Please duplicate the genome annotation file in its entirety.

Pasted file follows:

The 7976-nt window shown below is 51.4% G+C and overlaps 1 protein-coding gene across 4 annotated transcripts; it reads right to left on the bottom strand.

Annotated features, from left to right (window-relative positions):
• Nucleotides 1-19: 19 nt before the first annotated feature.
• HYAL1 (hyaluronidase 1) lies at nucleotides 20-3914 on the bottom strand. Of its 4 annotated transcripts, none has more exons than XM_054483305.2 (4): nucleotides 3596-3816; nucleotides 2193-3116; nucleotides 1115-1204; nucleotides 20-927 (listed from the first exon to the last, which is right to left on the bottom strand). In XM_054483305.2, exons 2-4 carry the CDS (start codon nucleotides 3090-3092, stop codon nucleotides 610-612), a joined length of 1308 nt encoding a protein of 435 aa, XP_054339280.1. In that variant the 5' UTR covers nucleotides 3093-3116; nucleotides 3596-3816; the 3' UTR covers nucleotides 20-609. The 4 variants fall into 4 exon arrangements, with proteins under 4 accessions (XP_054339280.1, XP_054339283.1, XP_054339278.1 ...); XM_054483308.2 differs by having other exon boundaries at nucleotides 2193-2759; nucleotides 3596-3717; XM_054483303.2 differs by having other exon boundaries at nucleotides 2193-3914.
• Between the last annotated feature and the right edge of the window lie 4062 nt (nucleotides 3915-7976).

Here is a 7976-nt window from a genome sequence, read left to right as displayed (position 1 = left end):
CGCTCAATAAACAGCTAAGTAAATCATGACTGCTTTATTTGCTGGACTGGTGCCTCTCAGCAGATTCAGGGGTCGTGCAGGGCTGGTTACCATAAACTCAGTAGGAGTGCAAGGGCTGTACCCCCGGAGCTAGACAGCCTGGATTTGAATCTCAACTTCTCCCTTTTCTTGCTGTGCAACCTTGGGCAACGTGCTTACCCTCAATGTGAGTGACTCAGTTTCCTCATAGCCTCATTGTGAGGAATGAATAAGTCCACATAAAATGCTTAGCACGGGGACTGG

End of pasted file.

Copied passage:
The 7976-nt window shown below is 51.4% G+C and overlaps 1 protein-coding gene across 4 annotated transcripts; it reads right to left on the bottom strand.

Annotated features, from left to right (window-relative positions):
• Nucleotides 1-19: 19 nt before the first annotated feature.
• HYAL1 (hyaluronidase 1) lies at nucleotides 20-3914 on the bottom strand. Of its 4 annotated transcripts, none has more exons than XM_054483305.2 (4): nucleotides 3596-3816; nucleotides 2193-3116; nucleotides 1115-1204; nucleotides 20-927 (listed from the first exon to the last, which is right to left on the bottom strand). In XM_054483305.2, exons 2-4 carry the CDS (start codon nucleotides 3090-3092, stop codon nucleotides 610-612), a joined length of 1308 nt encoding a protein of 435 aa, XP_054339280.1. In that variant the 5' UTR covers nucleotides 3093-3116; nucleotides 3596-3816; the 3' UTR covers nucleotides 20-609. The 4 variants fall into 4 exon arrangements, with proteins under 4 accessions (XP_054339280.1, XP_054339283.1, XP_054339278.1 ...); XM_054483308.2 differs by having other exon boundaries at nucleotides 2193-2759; nucleotides 3596-3717; XM_054483303.2 differs by having other exon boundaries at nucleotides 2193-3914.
• Between the last annotated feature and the right edge of the window lie 4062 nt (nucleotides 3915-7976).

Here is a 7976-nt window from a genome sequence, read left to right as displayed (position 1 = left end):
CGCTCAATAAACAGCTAAGTAAATCATGACTGCTTTATTTGCTGGACTGGTGCCTCTCAGCAGATTCAGGGGTCGTGCAGGGCTGGTTACCATAAACTCAGTAGGAGTGCAAGGGCTGTACCCCCGGAGCTAGACAGCCTGGATTTGAATCTCAACTTCTCCCTTTTCTTGCTGTGCAACCTTGGGCAACGTGCTTACCCTCAATGTGAGTGACTCAGTTTCCTCATAGCCTCATTGTGAGGAATGAATAAGTCCACATAAAATGCTTAGCACGGGGACTGG